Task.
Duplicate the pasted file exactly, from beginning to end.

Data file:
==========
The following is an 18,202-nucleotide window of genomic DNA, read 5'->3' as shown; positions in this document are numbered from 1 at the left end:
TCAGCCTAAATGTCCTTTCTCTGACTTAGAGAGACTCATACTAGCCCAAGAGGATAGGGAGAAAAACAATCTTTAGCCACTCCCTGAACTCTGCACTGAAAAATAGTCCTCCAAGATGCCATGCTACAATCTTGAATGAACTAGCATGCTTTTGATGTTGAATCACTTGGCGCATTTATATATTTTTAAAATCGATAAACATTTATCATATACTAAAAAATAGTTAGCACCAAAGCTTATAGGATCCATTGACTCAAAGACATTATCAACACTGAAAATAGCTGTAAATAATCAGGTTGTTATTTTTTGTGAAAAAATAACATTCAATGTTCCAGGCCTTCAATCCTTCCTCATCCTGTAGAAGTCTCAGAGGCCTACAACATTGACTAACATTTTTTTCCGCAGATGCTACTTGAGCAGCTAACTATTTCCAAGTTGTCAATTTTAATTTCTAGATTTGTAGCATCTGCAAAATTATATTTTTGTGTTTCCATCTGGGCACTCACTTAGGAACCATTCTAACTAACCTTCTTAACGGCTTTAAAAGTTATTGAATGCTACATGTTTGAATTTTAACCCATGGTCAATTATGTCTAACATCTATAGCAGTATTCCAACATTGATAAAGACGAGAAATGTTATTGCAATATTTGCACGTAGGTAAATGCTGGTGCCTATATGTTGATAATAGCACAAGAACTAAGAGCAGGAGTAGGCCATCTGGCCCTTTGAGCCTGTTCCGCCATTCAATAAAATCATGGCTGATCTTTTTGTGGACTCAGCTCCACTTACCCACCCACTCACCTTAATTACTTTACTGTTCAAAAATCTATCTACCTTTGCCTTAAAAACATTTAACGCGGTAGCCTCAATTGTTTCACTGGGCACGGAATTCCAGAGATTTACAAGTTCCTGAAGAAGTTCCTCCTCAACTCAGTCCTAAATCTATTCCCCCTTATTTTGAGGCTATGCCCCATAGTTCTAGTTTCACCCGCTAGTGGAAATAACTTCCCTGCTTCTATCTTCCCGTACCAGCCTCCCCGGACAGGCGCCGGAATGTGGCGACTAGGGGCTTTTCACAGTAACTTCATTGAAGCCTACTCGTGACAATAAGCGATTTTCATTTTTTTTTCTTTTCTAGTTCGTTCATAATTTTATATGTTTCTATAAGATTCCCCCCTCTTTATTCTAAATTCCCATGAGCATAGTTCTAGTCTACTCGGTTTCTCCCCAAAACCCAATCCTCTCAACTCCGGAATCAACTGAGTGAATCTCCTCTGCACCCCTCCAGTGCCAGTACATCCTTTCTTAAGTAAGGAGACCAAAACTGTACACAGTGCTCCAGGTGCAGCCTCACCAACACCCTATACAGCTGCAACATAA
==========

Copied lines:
The following is an 18,202-nucleotide window of genomic DNA, read 5'->3' as shown; positions in this document are numbered from 1 at the left end:
TCAGCCTAAATGTCCTTTCTCTGACTTAGAGAGACTCATACTAGCCCAAGAGGATAGGGAGAAAAACAATCTTTAGCCACTCCCTGAACTCTGCACTGAAAAATAGTCCTCCAAGATGCCATGCTACAATCTTGAATGAACTAGCATGCTTTTGATGTTGAATCACTTGGCGCATTTATATATTTTTAAAATCGATAAACATTTATCATATACTAAAAAATAGTTAGCACCAAAGCTTATAGGATCCATTGACTCAAAGACATTATCAACACTGAAAATAGCTGTAAATAATCAGGTTGTTATTTTTTGTGAAAAAATAACATTCAATGTTCCAGGCCTTCAATCCTTCCTCATCCTGTAGAAGTCTCAGAGGCCTACAACATTGACTAACATTTTTTTCCGCAGATGCTACTTGAGCAGCTAACTATTTCCAAGTTGTCAATTTTAATTTCTAGATTTGTAGCATCTGCAAAATTATATTTTTGTGTTTCCATCTGGGCACTCACTTAGGAACCATTCTAACTAACCTTCTTAACGGCTTTAAAAGTTATTGAATGCTACATGTTTGAATTTTAACCCATGGTCAATTATGTCTAACATCTATAGCAGTATTCCAACATTGATAAAGACGAGAAATGTTATTGCAATATTTGCACGTAGGTAAATGCTGGTGCCTATATGTTGATAATAGCACAAGAACTAAGAGCAGGAGTAGGCCATCTGGCCCTTTGAGCCTGTTCCGCCATTCAATAAAATCATGGCTGATCTTTTTGTGGACTCAGCTCCACTTACCCACCCACTCACCTTAATTACTTTACTGTTCAAAAATCTATCTACCTTTGCCTTAAAAACATTTAACGCGGTAGCCTCAATTGTTTCACTGGGCACGGAATTCCAGAGATTTACAAGTTCCTGAAGAAGTTCCTCCTCAACTCAGTCCTAAATCTATTCCCCCTTATTTTGAGGCTATGCCCCATAGTTCTAGTTTCACCCGCTAGTGGAAATAACTTCCCTGCTTCTATCTTCCCGTACCAGCCTCCCCGGACAGGCGCCGGAATGTGGCGACTAGGGGCTTTTCACAGTAACTTCATTGAAGCCTACTCGTGACAATAAGCGATTTTCATTTTTTTTTCTTTTCTAGTTCGTTCATAATTTTATATGTTTCTATAAGATTCCCCCCTCTTTATTCTAAATTCCCATGAGCATAGTTCTAGTCTACTCGGTTTCTCCCCAAAACCCAATCCTCTCAACTCCGGAATCAACTGAGTGAATCTCCTCTGCACCCCTCCAGTGCCAGTACATCCTTTCTTAAGTAAGGAGACCAAAACTGTACACAGTGCTCCAGGTGCAGCCTCACCAACACCCTATACAGCTGCAACATAA